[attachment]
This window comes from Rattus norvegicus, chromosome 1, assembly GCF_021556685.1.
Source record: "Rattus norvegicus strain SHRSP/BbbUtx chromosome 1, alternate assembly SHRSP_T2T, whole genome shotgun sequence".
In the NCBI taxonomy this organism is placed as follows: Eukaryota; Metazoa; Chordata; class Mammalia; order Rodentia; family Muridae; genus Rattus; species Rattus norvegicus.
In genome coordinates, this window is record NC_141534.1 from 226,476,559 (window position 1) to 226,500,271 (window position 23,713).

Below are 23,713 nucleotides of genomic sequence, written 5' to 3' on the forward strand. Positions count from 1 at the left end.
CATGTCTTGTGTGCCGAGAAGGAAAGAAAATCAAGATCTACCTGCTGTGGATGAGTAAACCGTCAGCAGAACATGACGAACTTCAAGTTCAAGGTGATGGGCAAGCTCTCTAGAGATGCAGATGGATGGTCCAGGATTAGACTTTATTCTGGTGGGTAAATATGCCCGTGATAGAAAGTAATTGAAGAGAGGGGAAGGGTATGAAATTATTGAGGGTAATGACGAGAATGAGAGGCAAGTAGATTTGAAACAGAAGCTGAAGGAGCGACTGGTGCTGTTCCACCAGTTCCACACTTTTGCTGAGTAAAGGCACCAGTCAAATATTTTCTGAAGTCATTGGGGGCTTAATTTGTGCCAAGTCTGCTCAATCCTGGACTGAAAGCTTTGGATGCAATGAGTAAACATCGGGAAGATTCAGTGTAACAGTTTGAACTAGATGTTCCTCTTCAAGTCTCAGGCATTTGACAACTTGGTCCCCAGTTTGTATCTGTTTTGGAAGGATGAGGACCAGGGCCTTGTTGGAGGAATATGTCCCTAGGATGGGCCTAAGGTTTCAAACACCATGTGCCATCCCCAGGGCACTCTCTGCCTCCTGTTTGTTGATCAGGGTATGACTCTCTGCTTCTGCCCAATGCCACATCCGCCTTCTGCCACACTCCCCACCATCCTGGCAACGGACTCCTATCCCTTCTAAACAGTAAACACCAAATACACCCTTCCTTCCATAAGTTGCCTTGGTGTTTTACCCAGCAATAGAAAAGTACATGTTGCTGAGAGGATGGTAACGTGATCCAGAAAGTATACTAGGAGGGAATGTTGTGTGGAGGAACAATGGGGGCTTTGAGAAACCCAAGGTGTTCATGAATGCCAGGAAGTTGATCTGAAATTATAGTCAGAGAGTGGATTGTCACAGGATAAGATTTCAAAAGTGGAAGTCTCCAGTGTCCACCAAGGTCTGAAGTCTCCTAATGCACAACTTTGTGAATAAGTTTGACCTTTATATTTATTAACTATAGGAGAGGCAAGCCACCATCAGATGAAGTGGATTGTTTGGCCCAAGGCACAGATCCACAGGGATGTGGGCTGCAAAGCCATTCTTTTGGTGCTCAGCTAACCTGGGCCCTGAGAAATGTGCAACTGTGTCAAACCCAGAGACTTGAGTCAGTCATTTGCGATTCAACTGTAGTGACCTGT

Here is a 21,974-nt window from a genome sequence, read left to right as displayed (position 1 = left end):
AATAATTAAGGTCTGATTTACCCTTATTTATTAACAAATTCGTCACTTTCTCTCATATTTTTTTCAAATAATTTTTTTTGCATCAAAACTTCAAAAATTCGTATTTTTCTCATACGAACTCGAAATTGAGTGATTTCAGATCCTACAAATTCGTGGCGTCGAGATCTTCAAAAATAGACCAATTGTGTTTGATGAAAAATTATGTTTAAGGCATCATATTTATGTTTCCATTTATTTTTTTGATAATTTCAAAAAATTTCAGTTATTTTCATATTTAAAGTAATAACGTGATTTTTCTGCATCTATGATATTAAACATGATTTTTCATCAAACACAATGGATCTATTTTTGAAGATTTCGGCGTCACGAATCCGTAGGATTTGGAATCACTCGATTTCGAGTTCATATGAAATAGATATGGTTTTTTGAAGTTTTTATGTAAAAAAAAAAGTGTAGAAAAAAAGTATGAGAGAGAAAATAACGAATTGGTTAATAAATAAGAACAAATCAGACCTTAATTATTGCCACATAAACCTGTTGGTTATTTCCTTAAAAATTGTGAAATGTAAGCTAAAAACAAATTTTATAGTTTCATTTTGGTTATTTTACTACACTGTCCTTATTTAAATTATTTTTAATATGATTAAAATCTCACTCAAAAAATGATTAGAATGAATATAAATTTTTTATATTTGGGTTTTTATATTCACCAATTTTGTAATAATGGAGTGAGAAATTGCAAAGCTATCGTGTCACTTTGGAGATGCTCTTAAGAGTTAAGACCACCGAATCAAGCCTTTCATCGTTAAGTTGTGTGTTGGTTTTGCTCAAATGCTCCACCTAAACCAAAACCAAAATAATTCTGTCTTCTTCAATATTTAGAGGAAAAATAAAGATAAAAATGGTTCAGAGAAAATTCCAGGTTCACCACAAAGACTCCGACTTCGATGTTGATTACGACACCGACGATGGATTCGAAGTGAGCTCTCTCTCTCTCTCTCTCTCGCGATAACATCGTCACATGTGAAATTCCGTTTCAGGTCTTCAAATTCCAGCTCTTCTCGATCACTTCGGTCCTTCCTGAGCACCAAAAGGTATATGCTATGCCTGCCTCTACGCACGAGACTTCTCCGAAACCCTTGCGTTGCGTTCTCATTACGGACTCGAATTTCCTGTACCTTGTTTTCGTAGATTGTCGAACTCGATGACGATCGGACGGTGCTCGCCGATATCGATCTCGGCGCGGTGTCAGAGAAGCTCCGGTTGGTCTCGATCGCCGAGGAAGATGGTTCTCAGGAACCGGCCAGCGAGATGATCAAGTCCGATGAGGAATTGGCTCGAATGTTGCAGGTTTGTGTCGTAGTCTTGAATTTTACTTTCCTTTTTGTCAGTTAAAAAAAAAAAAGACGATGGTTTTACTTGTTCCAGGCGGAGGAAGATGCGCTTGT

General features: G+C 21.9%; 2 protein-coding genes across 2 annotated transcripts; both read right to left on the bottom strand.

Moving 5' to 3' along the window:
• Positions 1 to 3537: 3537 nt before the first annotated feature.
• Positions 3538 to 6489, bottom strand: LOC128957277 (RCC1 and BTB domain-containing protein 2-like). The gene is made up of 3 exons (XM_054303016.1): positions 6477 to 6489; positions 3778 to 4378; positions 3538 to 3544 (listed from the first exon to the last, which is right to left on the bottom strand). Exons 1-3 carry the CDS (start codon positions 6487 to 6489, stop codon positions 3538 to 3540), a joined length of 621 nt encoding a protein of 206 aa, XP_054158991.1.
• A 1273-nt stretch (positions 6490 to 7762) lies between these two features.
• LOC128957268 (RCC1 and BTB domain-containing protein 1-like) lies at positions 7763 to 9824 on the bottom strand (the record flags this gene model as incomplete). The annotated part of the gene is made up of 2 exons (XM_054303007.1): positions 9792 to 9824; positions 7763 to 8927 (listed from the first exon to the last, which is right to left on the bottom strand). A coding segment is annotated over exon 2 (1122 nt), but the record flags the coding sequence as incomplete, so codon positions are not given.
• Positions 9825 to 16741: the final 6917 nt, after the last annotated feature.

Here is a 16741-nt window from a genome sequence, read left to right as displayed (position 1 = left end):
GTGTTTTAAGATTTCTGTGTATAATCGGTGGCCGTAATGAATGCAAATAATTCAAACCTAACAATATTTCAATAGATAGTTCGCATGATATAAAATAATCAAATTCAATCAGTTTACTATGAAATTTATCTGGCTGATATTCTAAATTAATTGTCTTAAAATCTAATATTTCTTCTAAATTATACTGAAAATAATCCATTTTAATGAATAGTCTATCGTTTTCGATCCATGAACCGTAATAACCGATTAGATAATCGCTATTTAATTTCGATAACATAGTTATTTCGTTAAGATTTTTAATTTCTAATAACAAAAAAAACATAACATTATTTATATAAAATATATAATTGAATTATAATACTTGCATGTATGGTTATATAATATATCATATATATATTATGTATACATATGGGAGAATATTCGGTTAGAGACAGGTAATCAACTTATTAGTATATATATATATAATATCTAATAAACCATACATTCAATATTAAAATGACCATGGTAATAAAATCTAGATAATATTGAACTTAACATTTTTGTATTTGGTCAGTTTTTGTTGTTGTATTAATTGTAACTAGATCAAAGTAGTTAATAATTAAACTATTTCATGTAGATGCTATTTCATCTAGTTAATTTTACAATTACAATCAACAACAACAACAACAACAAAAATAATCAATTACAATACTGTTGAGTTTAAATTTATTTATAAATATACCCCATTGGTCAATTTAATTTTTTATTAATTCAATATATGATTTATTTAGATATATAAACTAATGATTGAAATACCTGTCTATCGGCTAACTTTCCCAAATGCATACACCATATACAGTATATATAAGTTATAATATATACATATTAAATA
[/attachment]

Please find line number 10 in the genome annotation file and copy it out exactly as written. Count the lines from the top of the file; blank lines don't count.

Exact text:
Moving 5' to 3' along the window: